As soon as the first of many electrifying robot battles in “Real Steal” went underway, I found myself instinctively recalling old memories that I didn’t know I still had. I remember how I used set aside furniture in the living room to create space for an arena. I would gather my toys in that arena, and our gang would have some fun. I thrashed them all around, pounded them against each other, and flung them against the ruthless ceiling. Things would be cooler if my stuff could do more than just withstand nonstop hammering, but it was a restriction that my imagination couldn’t handle.
“Real Steel” is the giant robot action movie my inner child has been waiting for. It demonstrates deep affection for its robots by investing in aesthetic qualities that similar movies are indifferent to. Each machine is skillfully designed. All the robots enjoy such a specific shape, physique, color and theme that we can identify any of them upon sight. And because professional boxers were motion-captured to generate the mechanical fights we see on screen, the movements between these visually appealing robots are authentic and in harmony. Here is a good example of a special effects movie that doesn’t depend on computers to do all the work.
The world in “Real Steel” has reached a time where man is no longer permitted to box. The roars of the crowd appear to like the replacement of human fighters: huge, towering robots that are assembled to disassemble their challengers through brute force. Robot boxing has become so popular a sport that we see it being held in vacant alleys, dark warehouses, and luxurious stadiums. This is the kind of sport that I would prefer to watch from afar. You do not want to be in the front row, uninsured, when one of those massive robots gets tossed out of the ring.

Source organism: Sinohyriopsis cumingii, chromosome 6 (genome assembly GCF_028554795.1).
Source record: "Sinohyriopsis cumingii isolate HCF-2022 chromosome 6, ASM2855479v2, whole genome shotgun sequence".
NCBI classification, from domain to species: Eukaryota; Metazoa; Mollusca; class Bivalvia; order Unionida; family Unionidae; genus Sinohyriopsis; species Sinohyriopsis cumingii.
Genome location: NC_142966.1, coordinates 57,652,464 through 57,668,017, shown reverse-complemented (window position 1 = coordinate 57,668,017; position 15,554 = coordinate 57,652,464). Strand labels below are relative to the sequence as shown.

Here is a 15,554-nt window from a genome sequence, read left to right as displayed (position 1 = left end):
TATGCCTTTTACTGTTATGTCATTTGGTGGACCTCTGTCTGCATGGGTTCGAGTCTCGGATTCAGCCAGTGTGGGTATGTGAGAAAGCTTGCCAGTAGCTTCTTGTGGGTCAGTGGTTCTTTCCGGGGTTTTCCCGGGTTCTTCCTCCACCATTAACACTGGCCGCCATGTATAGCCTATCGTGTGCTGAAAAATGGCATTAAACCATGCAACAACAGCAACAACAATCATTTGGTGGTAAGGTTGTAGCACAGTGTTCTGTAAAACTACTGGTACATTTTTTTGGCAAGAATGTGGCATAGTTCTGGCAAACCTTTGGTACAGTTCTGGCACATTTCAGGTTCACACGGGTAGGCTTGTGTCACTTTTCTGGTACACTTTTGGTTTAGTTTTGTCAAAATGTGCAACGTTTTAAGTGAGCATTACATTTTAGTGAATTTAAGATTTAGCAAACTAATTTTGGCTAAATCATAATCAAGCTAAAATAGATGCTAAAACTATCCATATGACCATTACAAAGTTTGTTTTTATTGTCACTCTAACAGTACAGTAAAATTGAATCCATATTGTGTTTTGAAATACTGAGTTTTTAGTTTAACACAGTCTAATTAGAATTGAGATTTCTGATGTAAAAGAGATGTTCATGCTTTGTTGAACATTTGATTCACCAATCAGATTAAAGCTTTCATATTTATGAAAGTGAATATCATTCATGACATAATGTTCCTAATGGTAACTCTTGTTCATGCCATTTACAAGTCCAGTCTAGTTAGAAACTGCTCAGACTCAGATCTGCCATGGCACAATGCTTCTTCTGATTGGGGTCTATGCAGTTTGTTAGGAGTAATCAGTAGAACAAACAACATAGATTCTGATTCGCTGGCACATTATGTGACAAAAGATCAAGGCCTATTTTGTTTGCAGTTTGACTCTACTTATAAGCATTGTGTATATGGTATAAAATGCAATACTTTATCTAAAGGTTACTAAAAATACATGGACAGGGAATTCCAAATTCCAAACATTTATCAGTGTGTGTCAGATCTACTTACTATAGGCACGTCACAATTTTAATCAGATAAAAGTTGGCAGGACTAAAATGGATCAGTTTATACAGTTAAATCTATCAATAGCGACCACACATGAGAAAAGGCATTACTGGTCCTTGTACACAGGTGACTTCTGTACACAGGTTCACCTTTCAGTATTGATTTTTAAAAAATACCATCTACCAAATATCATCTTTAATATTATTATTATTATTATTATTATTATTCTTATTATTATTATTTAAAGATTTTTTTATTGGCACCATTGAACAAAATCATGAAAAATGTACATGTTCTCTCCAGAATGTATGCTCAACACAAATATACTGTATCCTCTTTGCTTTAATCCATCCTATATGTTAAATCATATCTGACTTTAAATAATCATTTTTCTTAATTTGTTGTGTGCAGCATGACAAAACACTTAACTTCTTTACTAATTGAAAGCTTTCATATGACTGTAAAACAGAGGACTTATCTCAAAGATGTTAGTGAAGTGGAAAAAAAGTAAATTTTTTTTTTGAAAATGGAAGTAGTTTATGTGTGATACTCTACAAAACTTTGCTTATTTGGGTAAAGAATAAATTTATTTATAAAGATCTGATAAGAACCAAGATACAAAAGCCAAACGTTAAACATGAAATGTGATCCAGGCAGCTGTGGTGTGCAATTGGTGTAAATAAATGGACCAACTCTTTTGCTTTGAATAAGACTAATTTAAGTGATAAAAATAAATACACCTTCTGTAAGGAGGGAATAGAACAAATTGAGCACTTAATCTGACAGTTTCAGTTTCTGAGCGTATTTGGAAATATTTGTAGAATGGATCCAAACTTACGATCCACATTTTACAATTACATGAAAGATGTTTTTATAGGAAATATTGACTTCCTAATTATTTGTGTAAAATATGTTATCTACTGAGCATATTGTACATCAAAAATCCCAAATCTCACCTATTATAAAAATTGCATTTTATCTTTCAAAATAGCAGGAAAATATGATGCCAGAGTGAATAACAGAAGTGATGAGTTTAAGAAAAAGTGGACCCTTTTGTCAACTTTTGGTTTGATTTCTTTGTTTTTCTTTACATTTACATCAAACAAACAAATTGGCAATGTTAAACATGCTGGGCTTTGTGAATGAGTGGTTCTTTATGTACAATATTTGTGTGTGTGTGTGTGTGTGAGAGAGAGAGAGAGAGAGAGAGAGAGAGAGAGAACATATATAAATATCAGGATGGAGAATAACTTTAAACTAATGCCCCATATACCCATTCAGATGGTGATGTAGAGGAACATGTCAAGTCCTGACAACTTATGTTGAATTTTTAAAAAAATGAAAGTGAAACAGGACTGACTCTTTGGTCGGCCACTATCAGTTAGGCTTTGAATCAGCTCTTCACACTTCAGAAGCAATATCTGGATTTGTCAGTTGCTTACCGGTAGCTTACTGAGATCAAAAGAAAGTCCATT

So the renewed sport has proved to be profitable, except for people like Charlie Kenton (Hugh Jackman), one of probably many boxers who ended up broke. Now Charlie himself has taken a shot at the sport, but his lack of funds and experience is not helping him. “Real Steel” is the blending of the Underdog Story and the Robot Action Movie. Try to imagine Rocky Balboa outside the ring while he gives commands of combat to The Terminator. The action sequences in “Real Steel” are exciting because we are given the rare opportunity to cherish them. The robots brawl two at a time in the contained space of a boxing ring, achieving a level of control and comprehension that’s beyond the ADHD disability of Michael Bay and his defenders.
An element in the movie that might have been overdone is its attempt to maximize human drama by giving Charlie an 11-year-old son he didn’t know of until now. Their relationship is diligently developed, which gives significance to the robot fights. But even though the father-son relationship needlessly stretches the film to a long 127 minutes, I stay true to the thought that cheesy characters are better than no characters at all.
“Real Steel” is based on the highly-acclaimed 1956 short story, “Steel”, by Richard Matheson. I’ve read that the source material has a more serious, thoughtful approach to the struggling boxer who has been cast out by machines. The movie adaptation has converted the original story into a more common premise, because the more familiar a story is to the public, the more likely they are going to see it. Sad, but that’s just the way things are.
Numerous fans of the original Matheson piece are afraid that the shallow, but nonetheless fun, movie version will hurt the reputation of “Steel”. I don’t believe that this is the case. Any publicity that will cause a broader awareness to “Steel” is good publicity. Oscar Wilde makes a good point when he said: “The only thing worse than being talked about is not being talked about.”